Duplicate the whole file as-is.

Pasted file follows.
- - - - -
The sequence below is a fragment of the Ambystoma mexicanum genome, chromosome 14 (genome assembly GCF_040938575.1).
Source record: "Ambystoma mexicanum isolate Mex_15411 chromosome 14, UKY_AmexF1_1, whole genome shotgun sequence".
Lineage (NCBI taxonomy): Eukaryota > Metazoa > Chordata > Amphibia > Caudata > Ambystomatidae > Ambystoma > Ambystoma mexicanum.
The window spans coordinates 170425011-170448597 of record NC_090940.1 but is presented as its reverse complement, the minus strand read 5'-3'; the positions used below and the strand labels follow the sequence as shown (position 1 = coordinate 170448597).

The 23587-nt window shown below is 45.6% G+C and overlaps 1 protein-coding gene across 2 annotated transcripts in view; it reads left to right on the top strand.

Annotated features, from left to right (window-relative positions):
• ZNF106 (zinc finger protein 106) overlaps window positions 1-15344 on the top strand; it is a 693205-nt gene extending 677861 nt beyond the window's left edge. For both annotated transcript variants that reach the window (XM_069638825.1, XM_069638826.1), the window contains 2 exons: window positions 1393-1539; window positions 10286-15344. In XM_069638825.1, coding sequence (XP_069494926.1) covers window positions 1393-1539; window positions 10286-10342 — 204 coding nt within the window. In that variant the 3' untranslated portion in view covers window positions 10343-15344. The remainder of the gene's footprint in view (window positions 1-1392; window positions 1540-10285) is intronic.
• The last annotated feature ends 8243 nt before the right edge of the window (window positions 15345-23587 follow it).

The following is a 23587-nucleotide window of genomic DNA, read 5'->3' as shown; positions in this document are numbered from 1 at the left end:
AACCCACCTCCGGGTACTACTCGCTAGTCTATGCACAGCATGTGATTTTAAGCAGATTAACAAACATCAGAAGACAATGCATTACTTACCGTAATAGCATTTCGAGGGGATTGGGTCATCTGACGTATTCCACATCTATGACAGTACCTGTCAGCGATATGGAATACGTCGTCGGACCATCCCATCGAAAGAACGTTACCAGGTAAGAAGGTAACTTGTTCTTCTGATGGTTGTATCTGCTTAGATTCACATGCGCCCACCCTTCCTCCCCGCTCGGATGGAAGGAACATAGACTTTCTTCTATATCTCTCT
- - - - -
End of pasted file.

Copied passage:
The sequence below is a fragment of the Ambystoma mexicanum genome, chromosome 14 (genome assembly GCF_040938575.1).
Source record: "Ambystoma mexicanum isolate Mex_15411 chromosome 14, UKY_AmexF1_1, whole genome shotgun sequence".
Lineage (NCBI taxonomy): Eukaryota > Metazoa > Chordata > Amphibia > Caudata > Ambystomatidae > Ambystoma > Ambystoma mexicanum.
The window spans coordinates 170425011-170448597 of record NC_090940.1 but is presented as its reverse complement, the minus strand read 5'-3'; the positions used below and the strand labels follow the sequence as shown (position 1 = coordinate 170448597).

The 23587-nt window shown below is 45.6% G+C and overlaps 1 protein-coding gene across 2 annotated transcripts in view; it reads left to right on the top strand.

Annotated features, from left to right (window-relative positions):
• ZNF106 (zinc finger protein 106) overlaps window positions 1-15344 on the top strand; it is a 693205-nt gene extending 677861 nt beyond the window's left edge. For both annotated transcript variants that reach the window (XM_069638825.1, XM_069638826.1), the window contains 2 exons: window positions 1393-1539; window positions 10286-15344. In XM_069638825.1, coding sequence (XP_069494926.1) covers window positions 1393-1539; window positions 10286-10342 — 204 coding nt within the window. In that variant the 3' untranslated portion in view covers window positions 10343-15344. The remainder of the gene's footprint in view (window positions 1-1392; window positions 1540-10285) is intronic.
• The last annotated feature ends 8243 nt before the right edge of the window (window positions 15345-23587 follow it).

The following is a 23587-nucleotide window of genomic DNA, read 5'->3' as shown; positions in this document are numbered from 1 at the left end:
AACCCACCTCCGGGTACTACTCGCTAGTCTATGCACAGCATGTGATTTTAAGCAGATTAACAAACATCAGAAGACAATGCATTACTTACCGTAATAGCATTTCGAGGGGATTGGGTCATCTGACGTATTCCACATCTATGACAGTACCTGTCAGCGATATGGAATACGTCGTCGGACCATCCCATCGAAAGAACGTTACCAGGTAAGAAGGTAACTTGTTCTTCTGATGGTTGTATCTGCTTAGATTCACATGCGCCCACCCTTCCTCCCCGCTCGGATGGAAGGAACATAGACTTTCTTCTATATCTCTCT